Thursday, January 12, 2006

James Love on WIPO broadcasting treaty

I don't think I got round to pointing to a terrific article by James Love in the Huufington Post in November?

Essential reading for anyone concerned about developments in the intellectual property landscape.

"A UN Agency is debating a sweeping new form of regulation for the Internet. The call for this new regulation is being led by the United States government and the European Commission, pushed by highly paid lobbyists for a trade association that includes Yahoo, Microsoft, AOL, Real Networks and a handful of other companies...

The US negotiators are not trying to impose US law on the rest of the world. They are instead seeking a new global law that is completely outside of US legal traditions, and according to legal experts, of dubious constitutional legality in the United States...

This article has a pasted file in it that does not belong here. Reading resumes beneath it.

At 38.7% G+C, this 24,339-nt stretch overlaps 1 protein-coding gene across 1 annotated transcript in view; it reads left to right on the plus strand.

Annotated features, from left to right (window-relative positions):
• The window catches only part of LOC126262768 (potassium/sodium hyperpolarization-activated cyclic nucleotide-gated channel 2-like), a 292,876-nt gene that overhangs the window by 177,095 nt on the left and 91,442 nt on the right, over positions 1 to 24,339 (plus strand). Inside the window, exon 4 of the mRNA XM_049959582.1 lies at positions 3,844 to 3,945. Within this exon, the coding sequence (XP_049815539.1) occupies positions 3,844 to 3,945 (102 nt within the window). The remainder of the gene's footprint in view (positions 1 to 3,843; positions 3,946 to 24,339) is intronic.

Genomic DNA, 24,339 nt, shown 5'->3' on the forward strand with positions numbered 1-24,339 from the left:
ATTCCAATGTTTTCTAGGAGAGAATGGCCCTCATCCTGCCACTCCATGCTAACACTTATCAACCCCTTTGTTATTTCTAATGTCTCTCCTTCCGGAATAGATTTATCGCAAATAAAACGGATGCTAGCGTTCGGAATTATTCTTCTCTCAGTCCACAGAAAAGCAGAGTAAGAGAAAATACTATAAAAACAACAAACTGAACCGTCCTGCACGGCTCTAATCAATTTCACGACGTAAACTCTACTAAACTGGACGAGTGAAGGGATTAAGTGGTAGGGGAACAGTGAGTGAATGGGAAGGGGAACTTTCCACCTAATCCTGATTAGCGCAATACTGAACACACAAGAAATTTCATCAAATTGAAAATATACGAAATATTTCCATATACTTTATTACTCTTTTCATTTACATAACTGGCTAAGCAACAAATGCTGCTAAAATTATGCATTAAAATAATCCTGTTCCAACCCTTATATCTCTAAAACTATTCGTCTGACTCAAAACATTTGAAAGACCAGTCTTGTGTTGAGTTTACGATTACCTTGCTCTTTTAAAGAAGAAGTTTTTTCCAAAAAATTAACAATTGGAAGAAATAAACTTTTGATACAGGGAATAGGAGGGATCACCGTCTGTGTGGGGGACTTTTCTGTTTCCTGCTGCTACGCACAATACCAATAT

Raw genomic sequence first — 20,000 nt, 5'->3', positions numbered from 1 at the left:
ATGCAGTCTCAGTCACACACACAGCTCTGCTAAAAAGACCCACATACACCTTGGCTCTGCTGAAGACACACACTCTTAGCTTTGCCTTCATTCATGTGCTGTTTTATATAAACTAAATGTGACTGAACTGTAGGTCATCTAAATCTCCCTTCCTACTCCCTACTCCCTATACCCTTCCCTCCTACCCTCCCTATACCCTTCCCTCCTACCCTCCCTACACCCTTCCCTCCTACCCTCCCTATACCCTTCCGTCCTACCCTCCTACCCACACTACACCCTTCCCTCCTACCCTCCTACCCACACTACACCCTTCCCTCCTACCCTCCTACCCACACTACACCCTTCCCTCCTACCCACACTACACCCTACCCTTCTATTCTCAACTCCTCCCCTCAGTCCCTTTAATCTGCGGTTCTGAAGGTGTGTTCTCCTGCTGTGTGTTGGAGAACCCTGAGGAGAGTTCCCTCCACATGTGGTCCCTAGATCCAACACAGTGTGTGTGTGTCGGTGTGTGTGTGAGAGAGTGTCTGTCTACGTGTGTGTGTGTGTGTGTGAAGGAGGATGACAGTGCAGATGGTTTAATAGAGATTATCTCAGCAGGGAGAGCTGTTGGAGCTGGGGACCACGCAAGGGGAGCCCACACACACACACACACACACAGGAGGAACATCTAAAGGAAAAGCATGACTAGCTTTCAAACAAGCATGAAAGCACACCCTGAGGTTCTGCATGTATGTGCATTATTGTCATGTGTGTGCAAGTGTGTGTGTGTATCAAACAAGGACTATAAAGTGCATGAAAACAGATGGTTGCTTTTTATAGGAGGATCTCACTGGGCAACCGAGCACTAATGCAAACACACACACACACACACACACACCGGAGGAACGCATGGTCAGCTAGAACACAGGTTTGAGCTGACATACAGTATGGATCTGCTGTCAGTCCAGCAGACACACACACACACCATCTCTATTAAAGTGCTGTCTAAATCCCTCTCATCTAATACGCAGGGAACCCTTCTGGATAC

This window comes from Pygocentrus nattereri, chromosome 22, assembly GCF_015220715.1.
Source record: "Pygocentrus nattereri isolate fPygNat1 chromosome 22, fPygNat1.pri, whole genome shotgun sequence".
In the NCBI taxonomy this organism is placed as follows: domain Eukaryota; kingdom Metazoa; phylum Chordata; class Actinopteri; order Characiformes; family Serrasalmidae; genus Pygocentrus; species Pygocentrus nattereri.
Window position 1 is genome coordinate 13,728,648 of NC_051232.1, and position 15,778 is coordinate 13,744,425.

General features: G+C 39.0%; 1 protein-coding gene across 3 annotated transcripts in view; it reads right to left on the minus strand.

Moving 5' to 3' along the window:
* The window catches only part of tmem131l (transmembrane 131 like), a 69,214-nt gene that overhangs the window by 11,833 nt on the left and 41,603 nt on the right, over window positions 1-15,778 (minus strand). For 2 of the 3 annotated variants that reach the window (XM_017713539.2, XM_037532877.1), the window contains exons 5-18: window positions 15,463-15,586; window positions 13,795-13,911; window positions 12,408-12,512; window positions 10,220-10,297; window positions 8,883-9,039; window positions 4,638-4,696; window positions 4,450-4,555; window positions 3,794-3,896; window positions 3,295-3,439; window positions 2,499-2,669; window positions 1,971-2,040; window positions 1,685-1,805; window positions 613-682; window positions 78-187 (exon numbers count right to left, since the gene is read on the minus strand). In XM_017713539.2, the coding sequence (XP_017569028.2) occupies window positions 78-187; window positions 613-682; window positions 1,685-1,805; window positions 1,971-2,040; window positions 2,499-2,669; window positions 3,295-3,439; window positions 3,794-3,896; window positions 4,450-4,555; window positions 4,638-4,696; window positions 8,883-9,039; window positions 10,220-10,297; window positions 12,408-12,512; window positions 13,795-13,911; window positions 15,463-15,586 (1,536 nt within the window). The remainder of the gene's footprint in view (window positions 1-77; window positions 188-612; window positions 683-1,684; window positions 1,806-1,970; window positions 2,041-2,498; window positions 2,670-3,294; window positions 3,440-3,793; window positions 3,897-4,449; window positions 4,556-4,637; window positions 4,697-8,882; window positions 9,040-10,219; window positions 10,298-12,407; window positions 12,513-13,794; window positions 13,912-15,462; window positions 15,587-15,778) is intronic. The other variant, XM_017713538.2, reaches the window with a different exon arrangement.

The European Commission is also not trying to impose current European legal traditions on the rest of the world. Both the US and the EC negotiators are trying to create a brand new and untested regime of Internet regulation that they have never even attempted to adopt in their own Congress or parliaments.

The fora for this international law-making exercise is the World Intellectual Property Organization, known in English speaking countries as WIPO. What is proposed has nothing to do with copyrights or patents, but rather something new, that no country has yet tried, and which is granted to protect “investments” in the distribution of works, rather than to reward creative activity...